Wise Engineering
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Wise Engineering

Our Application Security Journey (Part 1)

This is the first in a series of articles on the state of Application Security at Wise, describing the integration of security in the Software Development Lifecycle.

Photo by Alfons Morales on Unsplash

Introduction

The Application Security team at Wise protects software application code and data against cyber threats and ensures customers’ assets are safe. We identify and report vulnerabilities across the company and work with product teams to ensure security practices are followed and mitigations are applied throughout the whole software development lifecycle.

How we started

The Software Composition Analysis (SCA) program led by the Wise Application Security team is critical for the security of the entire organisation as thousands of open-source libraries are used on a daily basis. Manual tracking of open-source libraries is an impossible mission in today’s fast-paced development practices. It’s an inconceivable task to ask of an organisation, security department and engineering teams.

At Wise, we heavily use kubernetes clusters for the deployment of the product services. Docker images are built as part of our Continuous Integration (CI) pipeline and our platform team maintains our own Docker base images. During CI builds they include various tools and libraries for wide engineering use.

Product engineering teams build their services on top of a base image and are only responsible for the code and library vulnerabilities used by their services. You can learn more about how the Continuous Delivery team in Wise works and the exciting journey they are going through in this recent blog post by Massimo Pacher.

So, there is a split ownership between different teams, of vulnerabilities coming from the base images and vulnerabilities coming specifically from product services.

After evaluating different solutions and tools and reiterating a feedback process across engineering, the Application Security team identified these common pain points shared across the organisation:

  • Assigning the right vulnerabilities to the right owners
    - For example, removing from the different reports vulnerabilities belonging to base images (OS vulnerabilities)
  • Have a global view of the security state of the services
  • Easily develop dashboards based on different requirements from different stakeholders of the organisation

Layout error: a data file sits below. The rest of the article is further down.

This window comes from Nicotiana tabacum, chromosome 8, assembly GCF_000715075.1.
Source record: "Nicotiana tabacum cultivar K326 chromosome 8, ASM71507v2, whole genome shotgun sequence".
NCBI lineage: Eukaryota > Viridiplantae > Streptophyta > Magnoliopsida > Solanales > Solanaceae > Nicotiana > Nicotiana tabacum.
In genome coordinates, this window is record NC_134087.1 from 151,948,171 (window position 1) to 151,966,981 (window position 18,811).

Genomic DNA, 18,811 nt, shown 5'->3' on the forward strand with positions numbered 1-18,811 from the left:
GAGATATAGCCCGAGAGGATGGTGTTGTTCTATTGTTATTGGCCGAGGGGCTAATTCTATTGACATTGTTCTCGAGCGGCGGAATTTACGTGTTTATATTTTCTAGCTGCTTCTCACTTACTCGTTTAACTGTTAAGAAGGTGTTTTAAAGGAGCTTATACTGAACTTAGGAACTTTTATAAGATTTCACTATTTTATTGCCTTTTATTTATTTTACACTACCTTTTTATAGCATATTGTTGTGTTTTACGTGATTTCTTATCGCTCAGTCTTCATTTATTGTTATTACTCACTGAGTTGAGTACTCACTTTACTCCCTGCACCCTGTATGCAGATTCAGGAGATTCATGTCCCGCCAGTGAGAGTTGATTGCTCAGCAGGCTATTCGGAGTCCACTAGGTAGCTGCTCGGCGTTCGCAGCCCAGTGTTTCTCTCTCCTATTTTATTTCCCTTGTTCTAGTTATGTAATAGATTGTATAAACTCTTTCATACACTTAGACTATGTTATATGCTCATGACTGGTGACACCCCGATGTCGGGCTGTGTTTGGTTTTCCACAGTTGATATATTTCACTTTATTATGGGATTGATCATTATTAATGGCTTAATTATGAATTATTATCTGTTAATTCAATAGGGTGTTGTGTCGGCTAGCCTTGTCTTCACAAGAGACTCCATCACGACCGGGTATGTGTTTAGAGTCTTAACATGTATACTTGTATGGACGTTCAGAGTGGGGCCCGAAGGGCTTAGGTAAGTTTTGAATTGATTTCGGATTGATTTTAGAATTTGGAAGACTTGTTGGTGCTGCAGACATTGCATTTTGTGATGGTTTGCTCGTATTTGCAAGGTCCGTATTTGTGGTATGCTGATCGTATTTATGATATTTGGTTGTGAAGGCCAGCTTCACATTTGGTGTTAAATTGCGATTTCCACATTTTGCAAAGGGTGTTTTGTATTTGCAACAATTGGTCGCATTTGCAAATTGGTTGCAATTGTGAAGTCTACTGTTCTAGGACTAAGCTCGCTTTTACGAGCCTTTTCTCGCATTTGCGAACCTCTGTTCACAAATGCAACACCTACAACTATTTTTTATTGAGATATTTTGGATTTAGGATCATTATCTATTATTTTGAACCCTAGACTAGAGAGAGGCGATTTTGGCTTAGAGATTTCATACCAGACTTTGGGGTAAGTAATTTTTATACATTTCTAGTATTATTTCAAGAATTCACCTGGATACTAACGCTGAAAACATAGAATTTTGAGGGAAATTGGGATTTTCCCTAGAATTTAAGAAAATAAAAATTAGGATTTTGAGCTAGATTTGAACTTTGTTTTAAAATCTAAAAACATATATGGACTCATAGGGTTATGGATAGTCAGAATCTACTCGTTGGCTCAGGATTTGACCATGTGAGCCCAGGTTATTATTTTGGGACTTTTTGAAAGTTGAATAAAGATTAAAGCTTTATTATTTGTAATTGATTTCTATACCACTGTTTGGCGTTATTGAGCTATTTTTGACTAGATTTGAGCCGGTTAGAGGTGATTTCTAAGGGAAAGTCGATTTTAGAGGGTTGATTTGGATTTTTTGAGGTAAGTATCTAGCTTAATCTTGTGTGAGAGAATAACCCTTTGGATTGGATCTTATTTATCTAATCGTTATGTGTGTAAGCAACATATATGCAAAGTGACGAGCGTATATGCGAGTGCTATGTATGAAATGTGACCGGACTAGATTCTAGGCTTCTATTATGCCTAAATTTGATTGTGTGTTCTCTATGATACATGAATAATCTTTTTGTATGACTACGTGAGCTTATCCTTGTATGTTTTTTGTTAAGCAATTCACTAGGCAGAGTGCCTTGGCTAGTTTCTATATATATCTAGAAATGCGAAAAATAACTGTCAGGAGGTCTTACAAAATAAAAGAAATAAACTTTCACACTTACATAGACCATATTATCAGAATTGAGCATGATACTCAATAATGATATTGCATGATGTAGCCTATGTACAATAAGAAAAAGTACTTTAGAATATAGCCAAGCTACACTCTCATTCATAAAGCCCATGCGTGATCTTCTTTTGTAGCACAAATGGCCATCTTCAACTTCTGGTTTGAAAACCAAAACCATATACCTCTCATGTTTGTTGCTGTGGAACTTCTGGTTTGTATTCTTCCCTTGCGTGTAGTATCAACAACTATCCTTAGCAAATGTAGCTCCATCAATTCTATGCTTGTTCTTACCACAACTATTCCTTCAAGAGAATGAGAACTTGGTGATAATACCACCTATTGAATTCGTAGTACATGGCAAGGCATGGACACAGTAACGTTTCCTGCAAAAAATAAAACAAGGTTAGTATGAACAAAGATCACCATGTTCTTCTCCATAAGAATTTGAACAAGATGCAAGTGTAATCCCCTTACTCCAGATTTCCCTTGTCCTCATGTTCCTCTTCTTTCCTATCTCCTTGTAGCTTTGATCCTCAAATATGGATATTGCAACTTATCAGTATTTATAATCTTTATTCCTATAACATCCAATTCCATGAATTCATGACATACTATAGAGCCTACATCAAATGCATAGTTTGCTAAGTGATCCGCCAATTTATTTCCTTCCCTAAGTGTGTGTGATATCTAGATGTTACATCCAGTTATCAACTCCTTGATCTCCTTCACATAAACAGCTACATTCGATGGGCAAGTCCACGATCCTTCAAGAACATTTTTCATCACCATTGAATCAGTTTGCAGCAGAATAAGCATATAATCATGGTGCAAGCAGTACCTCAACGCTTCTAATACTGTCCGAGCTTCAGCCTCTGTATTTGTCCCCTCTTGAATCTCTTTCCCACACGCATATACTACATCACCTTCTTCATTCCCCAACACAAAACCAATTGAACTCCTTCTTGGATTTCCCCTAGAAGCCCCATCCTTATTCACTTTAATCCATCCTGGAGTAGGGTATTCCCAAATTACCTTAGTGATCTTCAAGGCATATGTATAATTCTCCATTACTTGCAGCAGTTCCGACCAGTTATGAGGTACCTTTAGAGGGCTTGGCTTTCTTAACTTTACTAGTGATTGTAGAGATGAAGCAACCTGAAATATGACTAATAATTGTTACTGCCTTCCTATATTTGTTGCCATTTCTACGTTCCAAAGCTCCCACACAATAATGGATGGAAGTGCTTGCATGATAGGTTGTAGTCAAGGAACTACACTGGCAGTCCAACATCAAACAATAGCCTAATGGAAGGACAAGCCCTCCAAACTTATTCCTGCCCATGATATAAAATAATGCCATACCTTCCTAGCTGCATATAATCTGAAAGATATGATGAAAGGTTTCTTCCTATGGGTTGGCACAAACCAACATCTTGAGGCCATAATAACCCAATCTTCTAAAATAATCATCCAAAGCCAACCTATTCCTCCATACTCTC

• Difficulties using a new UI across various other product engineering teams

After some brainstorming and PoC sessions, we decided that the task of running scans, assigning ownership of the services and vulnerabilities to the right teams along with an easy-to-use tool for the visualisation of the vulnerabilities was feasible. We started building the automation capabilities around an open source tool with the aim to solve the challenges identified.

In this post, we will detail our process of building our tooling, how a cross-team initiative drove our development process, learning points and our next steps to continue improving our service for engineering teams at Wise.

Developing an in-house solution

The discovery process led us to evaluate multiple open-source tools in charge of the execution of the scans and identification of the vulnerabilities both coming from pure container packages and from libraries included in the applications running within the container. The final decision was to use Trivy.

Trivy has all the characteristics that we need; it’s well-supported, maintained and has capabilities to scan containers for operating system-based vulnerabilities. This will increase our visibility in package updates and libraries for the application running in containers.

The next steps were to identify:

  1. Service catalogue/service registry of the services
  2. Ownership of the services
  3. When new images were built and then deployed to production
  4. Where to store scan data (Vulnerability Management)
  5. How to build custom dashboards, metrics and publish data to a tool familiar to product engineering teams (which we will explore in the second part of this blog post)

Service registry, ownership and identification of the services

In Wise, the Platform teams have built a very convenient asset catalogue used to store metadata regarding product services and they are categorised in a tiering system which also gives us good indicators of criticality of a service.

The service exposes APIs which lists metadata of every service deployed in our production environment, but most importantly, contains a map of ownership service/ teams.

One of the biggest challenges security teams face are the right assignment of vulnerabilities per area of ownership. Failing to do so means vulnerabilities remain ignored, because of the wrong context, and most of the time unpatched, as the recipient team wouldn’t necessarily know how to fix them.

Another useful system discovered during the investigation was our internally developed continuous deployment automation service. This will allow us to identify current images running in the production environment using the API exposed by the service itself.

Vulnerability management

To tie all of these findings together in one central location, our investigation led us to use a very popular open-source vulnerability management tool, DefectDojo.

DefectDojo removes many complexities around managing vulnerabilities, and gives nice additional features which will help us to classify and categorise applications accurately:

  • De-duplication of findings from scans
  • Writing new parsers for any tool we want to integrate
  • Flexibility to use any tool at any stage of the CI/CD
  • Easy to use APIs
  • Consolidation of data in structured JSON
  • Tagging system for the products
  • Assignment of ownership to relevant teams
  • SLA counter for vulnerabilities.

Dashboard, metrics and visibility

Engineering teams at Wise, particularly data and analytics teams, use Looker, a data visualisation and analytics tool to build their dashboards and share them across the organisation.

One of the main feedback points our Application Security team received from numerous other Engineering Teams was that they already had too many tools and one more would have been difficult to introduce and adopt.